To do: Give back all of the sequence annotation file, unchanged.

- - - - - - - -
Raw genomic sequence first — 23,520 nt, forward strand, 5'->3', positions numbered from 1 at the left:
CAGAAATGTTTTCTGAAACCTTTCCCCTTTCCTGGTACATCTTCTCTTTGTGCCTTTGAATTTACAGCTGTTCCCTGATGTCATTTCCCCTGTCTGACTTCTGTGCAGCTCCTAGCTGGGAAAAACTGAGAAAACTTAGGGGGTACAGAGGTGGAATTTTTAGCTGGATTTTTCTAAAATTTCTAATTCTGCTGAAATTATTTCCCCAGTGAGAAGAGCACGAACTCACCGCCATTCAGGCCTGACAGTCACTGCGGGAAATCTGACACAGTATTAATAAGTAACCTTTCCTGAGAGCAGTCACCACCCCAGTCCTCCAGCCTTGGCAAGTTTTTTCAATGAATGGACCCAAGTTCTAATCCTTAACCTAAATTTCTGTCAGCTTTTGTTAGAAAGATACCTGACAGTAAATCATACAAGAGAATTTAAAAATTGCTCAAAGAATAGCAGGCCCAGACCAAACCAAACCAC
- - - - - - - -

Raw genomic sequence first — 23,520 nt, forward strand, 5'->3', positions numbered from 1 at the left:
CAGAAATGTTTTCTGAAACCTTTCCCCTTTCCTGGTACATCTTCTCTTTGTGCCTTTGAATTTACAGCTGTTCCCTGATGTCATTTCCCCTGTCTGACTTCTGTGCAGCTCCTAGCTGGGAAAAACTGAGAAAACTTAGGGGGTACAGAGGTGGAATTTTTAGCTGGATTTTTCTAAAATTTCTAATTCTGCTGAAATTATTTCCCCAGTGAGAAGAGCACGAACTCACCGCCATTCAGGCCTGACAGTCACTGCGGGAAATCTGACACAGTATTAATAAGTAACCTTTCCTGAGAGCAGTCACCACCCCAGTCCTCCAGCCTTGGCAAGTTTTTTCAATGAATGGACCCAAGTTCTAATCCTTAACCTAAATTTCTGTCAGCTTTTGTTAGAAAGATACCTGACAGTAAATCATACAAGAGAATTTAAAAATTGCTCAAAGAATAGCAGGCCCAGACCAAACCAAACCAC